Judith Schalansky’s Atlas of Remote Islands

This book, originally published in German, was assigned to two years ago my introductory poetry workshop. It was an interesting item on our reading list, as the book more obviously qualifies as creative non-fiction than poetry (its American publisher, Penguin, classifies it as travel/reference). I agree with the instructor of the workshop, however. Atlas of Remote Islands is a book of poems, and I will tell you why.

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Schalansky opens the book with an essay in which she describes her early attraction to atlases as a means of travel – something she was banned from doing in her early life as a citizen of East Germany. She then moves onto the story of islands and what they can mean: and escape, a laboratory, a prison, a utopia, a hell, a microcosm, a story, a stage. She then talks about maps & what it is to create a map:

Mapmaking follows on the heels of discovery; and a new place is born with a new name. This foreign land is both occupied and possessed and the act of conquering it is repeated in the map. Only when a place has been precisely located and measured can it be actual and real. Every map is the result and the exercise of colonial violence.

And, as so often is true with good writing, this essay is both about its subject and also about writing itself:

An island offers a stage: everything that happens on it is practically forced to turn into a story, into a chamber piece in the middle of nowhere, into the stuff of literature. What is unique about these tales is that fact and fiction can no longer be separated: fact is fictionalized and fiction is turned to fact.

That’s why the question whether these stories are ‘true’ is misleading. All text in the book is based on extensive research and every detail stems from factual sources. I have not invented anything. However I was the discovered of the sources, researching them through ancient and rare books and I have transformed the texts and appropriated them as sailors appropriate the lands they discover.

Schalansky thus makes a good argument for her claim that “it is high time for cartography to take its place among the arts, and for the atlas to become recognized as literature,” for like maps, like written histories, re-fabricate the reality they aim to represent.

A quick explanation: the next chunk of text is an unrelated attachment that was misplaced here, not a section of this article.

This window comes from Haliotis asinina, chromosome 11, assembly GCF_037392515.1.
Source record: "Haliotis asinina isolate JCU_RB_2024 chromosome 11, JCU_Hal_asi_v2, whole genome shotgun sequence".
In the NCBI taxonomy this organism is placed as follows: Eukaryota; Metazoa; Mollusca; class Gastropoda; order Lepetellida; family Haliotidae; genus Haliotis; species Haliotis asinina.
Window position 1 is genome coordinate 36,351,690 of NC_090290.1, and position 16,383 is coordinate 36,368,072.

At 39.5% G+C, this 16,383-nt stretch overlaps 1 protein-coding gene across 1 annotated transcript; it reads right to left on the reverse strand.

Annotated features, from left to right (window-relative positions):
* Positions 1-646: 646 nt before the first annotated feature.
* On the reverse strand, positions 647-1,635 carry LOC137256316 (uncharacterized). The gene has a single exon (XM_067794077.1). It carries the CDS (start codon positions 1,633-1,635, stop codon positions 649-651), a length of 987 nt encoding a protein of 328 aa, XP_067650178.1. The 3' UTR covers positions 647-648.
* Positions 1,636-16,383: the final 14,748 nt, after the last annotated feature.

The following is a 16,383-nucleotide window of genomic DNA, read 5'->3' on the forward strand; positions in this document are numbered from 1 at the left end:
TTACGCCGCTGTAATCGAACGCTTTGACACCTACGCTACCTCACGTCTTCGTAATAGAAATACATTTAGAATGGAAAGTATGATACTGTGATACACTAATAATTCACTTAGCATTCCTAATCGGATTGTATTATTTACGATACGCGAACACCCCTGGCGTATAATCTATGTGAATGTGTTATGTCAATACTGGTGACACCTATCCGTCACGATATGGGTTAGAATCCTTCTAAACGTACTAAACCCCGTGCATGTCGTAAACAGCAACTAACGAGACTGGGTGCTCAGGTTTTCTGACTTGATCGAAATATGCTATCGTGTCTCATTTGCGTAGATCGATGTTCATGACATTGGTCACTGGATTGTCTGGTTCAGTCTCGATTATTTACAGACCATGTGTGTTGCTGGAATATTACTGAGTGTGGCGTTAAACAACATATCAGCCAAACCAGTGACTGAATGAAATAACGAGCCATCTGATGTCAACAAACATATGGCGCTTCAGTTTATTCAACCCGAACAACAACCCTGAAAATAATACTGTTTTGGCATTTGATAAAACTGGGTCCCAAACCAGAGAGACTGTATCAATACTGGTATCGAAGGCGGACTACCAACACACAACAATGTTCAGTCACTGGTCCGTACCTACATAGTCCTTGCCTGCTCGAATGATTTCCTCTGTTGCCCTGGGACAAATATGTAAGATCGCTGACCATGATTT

Atlas of Remote Islands is also an exceedingly beautiful book. Schalansky has studied typesetting and in fact invented the font for the book. It is a pale blue, hard-cover book, with inside covers and dividing pages of a complementary toasted orange. At the top of each prose passage (which lie on the book’s verso pages), beneath the title, are carefully laid-out facts and visuals about the island’s coordinates, population, location, timeline, size, and national affiliation. The maps (on the recto pages) are sparsely ornamented, delicately printed masterpieces which represent the islands’s topography (by means of shading), villages and cities, landmarks, and roads.

It is a remarkably well-crafted book. And this attention to aesthetics makes sense: if journey by means of atlas is to be a rewarding one, shouldn’t the object itself offer something more than just what is contained in its text? Schalansky understands something profound about representation. She quotes the latin adage scribere necesse est, vivere non est — “only that which is written has actually happened.” And what is written is itself a happening. The representation is not merely a simulation, but itself is an experience.

But much has been made, in other reviews (all which are good reads: The Guardian, National Geographic, The Spectator, and Literary Review) of the aspects of this book that I have discussed above. Less has been said of the quality of the actual writing. Let’s talk about the poetry of the book.

What makes a prose poem a poem? My opinion is that is has to contain essential poetic elements — image, music, metaphor, and metric beauty. But, taking as it does the a shape we traditionally associate with narrative and plot, a prose poem ought to offer more semblance of a story than may be expected from a poem-shaped poem. What is brilliant about Atlas of Remote Islands is that it takes real, historical facts and, by means of poetic devices, transforms them into living stories. Here is an example, the entry in the book for Macquarie Island on page 78: